Wilson Pledges Cost Effectiveness in Confirmation Hearing

Secretary of the Air Force nominee Heather Wilson testifies before the Senate Armed Services Committee, as a part of the confirmation process March 30, 2017, in Washington, D.C. Air Force photo by Scott M. Ash.

Brian Everstine

Heather Wilson, President Trump’s nominee for Secretary of the Air Force, promised to work with contractors and get the best deals for the Air Force’s litany of new acquisition programs during her confirmation hearing on Thursday, but Democrats questioned Wilson’s ethics.

Wilson—who previously served as a congresswoman from New Mexico, the president of the South Dakota School of Mines and Technology, and is a 1982 Air Force Academy graduate—urged lawmakers to repeal the Budget Control Act and avoid the threat of sequester as the Air Force moves forward on several programs, including the F-35, KC-46A, B-21, Ground Based Strategic Deterrent, Long Range Stand Off missile, UH-1N replacement, and others.

The sequester “needs to be repealed, and there’s a variety of ways Congress might do that,” Wilson said. “It’s hurting the Air Force and the ability to defend ourselves.”

The Air Force also needs budget certainty to rebuild its own ranks as it faces a growing pilot shortage. Fully funding readiness will be the only way to keep airman flying as the service tries to stave off increased pressure by the private airline industry to hire away pilots and maintainers.

“The Air Force is too small for what the nation expects of it,” Wilson said. “… We are short over 900 fighter pilots—900 fighter pilots short of the missions that we need to fly and fight. The Air Force is not currently ready to fight against a near-peer competitor and that should concern all of us. And our equipment is aging … The average airplane in the Air Force is 27 years old and the next Secretary of the Air Force will modernize fighters, tankers, bombers, intelligence platforms, the nuclear deterrent, munitions, space capabilities.”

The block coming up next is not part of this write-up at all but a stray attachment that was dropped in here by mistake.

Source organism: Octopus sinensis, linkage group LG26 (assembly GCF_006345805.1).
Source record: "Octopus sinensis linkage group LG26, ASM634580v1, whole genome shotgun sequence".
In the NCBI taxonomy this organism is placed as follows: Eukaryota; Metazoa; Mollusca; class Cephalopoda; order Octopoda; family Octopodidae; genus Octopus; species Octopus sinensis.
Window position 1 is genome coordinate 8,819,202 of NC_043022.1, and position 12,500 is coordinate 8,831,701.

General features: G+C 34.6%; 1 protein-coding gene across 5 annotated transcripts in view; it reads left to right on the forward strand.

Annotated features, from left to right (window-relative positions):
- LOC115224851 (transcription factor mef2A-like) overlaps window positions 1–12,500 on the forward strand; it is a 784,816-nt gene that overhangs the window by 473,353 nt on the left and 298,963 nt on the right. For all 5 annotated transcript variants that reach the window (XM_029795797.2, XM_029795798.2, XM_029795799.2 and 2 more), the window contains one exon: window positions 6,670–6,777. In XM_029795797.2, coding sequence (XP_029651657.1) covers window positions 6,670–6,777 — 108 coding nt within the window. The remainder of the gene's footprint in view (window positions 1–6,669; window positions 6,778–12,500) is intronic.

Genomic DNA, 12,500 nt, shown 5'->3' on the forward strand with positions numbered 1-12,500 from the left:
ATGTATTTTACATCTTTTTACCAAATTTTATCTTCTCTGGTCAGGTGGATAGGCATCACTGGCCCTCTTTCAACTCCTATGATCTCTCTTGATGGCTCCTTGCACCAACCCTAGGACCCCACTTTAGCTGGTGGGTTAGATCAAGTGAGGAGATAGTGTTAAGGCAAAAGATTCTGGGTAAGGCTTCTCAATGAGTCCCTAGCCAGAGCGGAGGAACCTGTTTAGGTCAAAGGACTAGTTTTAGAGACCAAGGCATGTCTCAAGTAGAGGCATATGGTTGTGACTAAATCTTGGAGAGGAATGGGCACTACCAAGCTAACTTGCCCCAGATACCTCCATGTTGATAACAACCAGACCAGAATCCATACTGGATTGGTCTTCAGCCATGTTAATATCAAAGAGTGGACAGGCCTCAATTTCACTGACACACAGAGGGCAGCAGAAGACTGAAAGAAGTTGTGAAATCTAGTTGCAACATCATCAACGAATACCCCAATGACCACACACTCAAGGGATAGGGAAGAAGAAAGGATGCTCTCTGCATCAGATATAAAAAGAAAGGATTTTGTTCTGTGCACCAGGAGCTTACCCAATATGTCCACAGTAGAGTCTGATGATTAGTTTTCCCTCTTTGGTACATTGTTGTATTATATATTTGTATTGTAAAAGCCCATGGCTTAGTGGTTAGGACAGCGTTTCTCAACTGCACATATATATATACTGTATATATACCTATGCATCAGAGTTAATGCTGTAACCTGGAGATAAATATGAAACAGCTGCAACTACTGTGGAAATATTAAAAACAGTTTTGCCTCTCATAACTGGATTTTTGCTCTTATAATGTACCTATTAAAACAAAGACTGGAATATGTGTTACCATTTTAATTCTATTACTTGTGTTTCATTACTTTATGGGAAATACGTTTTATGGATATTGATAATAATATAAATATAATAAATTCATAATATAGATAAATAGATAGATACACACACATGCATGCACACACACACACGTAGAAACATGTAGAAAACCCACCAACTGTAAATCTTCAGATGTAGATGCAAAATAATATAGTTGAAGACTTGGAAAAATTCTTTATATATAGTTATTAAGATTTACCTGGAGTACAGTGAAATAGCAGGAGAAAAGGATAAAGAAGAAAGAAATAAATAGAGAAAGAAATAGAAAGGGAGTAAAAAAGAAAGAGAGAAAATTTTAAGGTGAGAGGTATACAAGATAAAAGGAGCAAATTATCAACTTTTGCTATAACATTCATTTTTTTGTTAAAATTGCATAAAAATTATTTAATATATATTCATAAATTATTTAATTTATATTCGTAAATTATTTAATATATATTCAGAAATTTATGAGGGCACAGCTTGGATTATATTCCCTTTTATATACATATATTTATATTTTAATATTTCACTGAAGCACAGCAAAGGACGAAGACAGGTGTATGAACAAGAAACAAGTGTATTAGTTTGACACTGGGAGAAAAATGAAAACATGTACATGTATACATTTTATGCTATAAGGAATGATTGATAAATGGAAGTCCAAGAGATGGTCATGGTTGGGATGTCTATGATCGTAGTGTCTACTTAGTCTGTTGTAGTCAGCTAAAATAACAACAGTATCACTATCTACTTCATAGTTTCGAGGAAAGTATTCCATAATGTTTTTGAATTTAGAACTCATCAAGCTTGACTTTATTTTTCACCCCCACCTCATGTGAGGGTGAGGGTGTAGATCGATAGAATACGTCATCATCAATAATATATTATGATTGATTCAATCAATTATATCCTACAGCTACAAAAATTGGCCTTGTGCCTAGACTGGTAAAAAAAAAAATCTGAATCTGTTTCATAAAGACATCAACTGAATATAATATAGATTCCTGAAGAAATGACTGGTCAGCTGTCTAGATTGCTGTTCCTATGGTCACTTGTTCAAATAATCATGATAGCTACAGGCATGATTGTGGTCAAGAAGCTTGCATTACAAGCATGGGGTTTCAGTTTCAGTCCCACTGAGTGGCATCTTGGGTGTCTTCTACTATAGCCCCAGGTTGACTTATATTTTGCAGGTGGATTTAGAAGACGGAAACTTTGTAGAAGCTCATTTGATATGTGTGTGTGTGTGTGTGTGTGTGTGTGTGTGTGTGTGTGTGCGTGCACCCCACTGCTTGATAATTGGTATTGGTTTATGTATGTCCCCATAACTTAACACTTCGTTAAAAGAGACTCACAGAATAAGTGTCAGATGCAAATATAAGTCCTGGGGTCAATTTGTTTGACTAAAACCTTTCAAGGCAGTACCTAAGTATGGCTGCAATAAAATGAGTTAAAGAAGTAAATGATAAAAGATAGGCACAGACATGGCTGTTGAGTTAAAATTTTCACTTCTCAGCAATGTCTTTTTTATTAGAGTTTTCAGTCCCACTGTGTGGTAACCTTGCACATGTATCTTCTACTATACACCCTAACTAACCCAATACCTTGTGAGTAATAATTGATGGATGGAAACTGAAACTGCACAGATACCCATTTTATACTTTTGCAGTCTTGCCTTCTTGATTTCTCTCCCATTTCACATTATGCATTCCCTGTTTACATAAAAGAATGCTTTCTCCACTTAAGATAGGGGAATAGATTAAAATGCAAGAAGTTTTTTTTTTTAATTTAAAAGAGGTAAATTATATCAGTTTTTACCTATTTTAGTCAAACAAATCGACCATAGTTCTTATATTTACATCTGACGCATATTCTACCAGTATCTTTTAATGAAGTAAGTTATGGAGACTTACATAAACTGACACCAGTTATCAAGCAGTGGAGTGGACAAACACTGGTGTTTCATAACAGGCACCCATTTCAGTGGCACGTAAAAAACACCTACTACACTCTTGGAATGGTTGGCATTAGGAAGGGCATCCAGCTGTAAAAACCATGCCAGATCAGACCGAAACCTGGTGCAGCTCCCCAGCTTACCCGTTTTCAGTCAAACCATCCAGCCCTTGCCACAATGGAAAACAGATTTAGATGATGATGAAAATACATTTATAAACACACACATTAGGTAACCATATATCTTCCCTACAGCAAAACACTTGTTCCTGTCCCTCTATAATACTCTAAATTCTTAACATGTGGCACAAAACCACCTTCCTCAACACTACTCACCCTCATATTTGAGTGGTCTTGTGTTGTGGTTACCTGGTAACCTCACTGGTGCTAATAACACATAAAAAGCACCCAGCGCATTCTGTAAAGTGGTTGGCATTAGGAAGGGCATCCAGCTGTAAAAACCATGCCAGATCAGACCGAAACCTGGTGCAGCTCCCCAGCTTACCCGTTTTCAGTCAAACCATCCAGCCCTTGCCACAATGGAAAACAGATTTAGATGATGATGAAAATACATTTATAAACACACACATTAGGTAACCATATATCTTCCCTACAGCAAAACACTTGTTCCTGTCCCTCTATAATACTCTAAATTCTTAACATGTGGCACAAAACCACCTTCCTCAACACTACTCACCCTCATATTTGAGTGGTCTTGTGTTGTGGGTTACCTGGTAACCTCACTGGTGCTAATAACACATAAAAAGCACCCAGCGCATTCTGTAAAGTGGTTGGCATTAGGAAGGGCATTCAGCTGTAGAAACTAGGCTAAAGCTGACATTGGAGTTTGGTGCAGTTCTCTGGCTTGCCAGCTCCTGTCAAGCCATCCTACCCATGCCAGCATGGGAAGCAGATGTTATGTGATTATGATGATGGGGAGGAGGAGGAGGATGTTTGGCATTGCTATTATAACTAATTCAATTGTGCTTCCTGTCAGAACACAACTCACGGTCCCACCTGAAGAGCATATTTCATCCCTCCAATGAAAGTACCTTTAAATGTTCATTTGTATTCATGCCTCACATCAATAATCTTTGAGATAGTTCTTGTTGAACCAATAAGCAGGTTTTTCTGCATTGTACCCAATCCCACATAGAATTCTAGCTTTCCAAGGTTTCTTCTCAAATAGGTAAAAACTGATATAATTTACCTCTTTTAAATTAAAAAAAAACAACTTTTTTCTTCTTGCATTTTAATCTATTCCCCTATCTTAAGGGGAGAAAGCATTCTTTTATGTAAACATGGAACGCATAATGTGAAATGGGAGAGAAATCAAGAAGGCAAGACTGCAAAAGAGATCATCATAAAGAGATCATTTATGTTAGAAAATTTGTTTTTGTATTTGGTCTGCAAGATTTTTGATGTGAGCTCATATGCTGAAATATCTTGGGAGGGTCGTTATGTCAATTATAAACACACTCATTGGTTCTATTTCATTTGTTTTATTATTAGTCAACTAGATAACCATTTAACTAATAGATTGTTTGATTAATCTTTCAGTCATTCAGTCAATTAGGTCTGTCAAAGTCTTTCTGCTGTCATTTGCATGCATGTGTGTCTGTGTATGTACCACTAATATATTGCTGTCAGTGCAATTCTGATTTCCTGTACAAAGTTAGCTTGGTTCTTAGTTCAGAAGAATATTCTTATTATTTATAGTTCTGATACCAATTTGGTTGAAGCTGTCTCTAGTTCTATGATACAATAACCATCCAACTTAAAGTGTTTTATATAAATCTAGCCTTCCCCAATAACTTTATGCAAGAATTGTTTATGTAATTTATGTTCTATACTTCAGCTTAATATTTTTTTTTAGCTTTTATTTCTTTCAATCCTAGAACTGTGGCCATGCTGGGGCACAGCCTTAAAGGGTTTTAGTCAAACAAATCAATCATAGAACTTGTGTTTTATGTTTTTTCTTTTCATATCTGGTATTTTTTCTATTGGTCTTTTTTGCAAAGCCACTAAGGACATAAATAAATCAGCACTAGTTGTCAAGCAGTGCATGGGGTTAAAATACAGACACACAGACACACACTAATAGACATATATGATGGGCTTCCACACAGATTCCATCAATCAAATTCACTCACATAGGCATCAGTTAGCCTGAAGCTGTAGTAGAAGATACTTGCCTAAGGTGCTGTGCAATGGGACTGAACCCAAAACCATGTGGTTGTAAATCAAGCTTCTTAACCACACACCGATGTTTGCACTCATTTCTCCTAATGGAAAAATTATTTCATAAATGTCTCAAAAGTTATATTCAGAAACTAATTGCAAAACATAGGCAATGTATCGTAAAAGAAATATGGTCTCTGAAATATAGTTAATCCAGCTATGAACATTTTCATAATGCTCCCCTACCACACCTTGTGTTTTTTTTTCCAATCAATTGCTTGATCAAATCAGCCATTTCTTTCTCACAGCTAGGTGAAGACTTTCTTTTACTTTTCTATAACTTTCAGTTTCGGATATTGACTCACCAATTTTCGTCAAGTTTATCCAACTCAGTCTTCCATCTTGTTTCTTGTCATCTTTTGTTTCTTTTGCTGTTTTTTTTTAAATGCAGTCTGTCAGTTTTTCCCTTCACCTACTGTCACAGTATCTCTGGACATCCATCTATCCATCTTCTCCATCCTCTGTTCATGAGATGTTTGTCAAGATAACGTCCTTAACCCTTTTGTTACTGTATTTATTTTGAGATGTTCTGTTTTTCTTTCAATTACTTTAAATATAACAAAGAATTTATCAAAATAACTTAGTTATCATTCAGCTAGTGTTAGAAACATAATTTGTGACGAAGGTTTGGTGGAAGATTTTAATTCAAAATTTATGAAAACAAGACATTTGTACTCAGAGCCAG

Wilson’s hearing before the Senate Armed Services Committee on Thursday got testy early, as Democratic senators used Wilson’s past as a consultant to question her ethics on future contracts.

Sen. Richard Blumenthal (D-Conn.) referenced invoices from Wilson’s work as a consultant, where she billed Sandia National Laboratories for work but left the invoice blank other than stating the cost and referencing “consulting services.” Blumenthal, pressing Wilson, said contractors need strong oversight for government work. Wilson said she fulfilled her contract and, “They deserved my best work, and that’s what they got.” Wilson avoided answering if she kept records of her work, and said she “fully complied with the contract.”

Lawmakers from both parties pressed Wilson to push for strong oversight and better cost effectiveness in contracting. Committee chairman Sen. John McCain (R-Ariz.) said the committee had grown tired long ago with extensive cost overruns of Pentagon programs, and companies testifying that they are “doing such a great job.”

Wilson said she is open to different acquisition approaches to save money, including the recently announced program to reach out to industry for off-the-shelf aircraft that could quickly be developed into a low-end fighter.

Wilson avoided endorsing reported Air Force plans, including the possible effort to retire F-15C/Ds and replace them with F-16s. The plan is a “what if” and “the Air Force, as it should, is always doing out-year planning,” said Wilson. She also said she expects the Air Force, as part of the review of the F-35 program, to evaluate the possibility of restarting the F-22 production line, even though former Air Combat Command commander retired Gen. Hawk Carlisle said last year at AFA’s Air, Space & Cyber conference that the cost of restarting the line outweighed the benefits.

AFA President Larry Spencer spoke with Wilson before the hearing and urged Congress to quickly fill the Secretary job.

“I had the opportunity to discuss how the Air Force Association is advocating for a dominant Air Force,” said Spencer. “Since this is a pivotal year in the history of the Air Force, it is important to get the next Secretary of the Air Force in place as soon as possible.”